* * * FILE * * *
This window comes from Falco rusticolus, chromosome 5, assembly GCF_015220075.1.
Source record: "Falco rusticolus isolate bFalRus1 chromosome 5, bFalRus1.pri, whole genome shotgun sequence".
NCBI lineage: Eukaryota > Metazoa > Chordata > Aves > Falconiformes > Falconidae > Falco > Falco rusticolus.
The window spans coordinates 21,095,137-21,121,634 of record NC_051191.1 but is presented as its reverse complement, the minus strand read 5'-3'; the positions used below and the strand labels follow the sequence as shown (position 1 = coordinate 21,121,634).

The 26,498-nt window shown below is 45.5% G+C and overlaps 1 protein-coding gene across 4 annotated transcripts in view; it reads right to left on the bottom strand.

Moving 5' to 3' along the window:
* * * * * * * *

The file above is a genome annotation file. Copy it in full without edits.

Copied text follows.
This window comes from Falco rusticolus, chromosome 5, assembly GCF_015220075.1.
Source record: "Falco rusticolus isolate bFalRus1 chromosome 5, bFalRus1.pri, whole genome shotgun sequence".
NCBI lineage: Eukaryota > Metazoa > Chordata > Aves > Falconiformes > Falconidae > Falco > Falco rusticolus.
The window spans coordinates 21,095,137-21,121,634 of record NC_051191.1 but is presented as its reverse complement, the minus strand read 5'-3'; the positions used below and the strand labels follow the sequence as shown (position 1 = coordinate 21,121,634).

The 26,498-nt window shown below is 45.5% G+C and overlaps 1 protein-coding gene across 4 annotated transcripts in view; it reads right to left on the bottom strand.

Moving 5' to 3' along the window: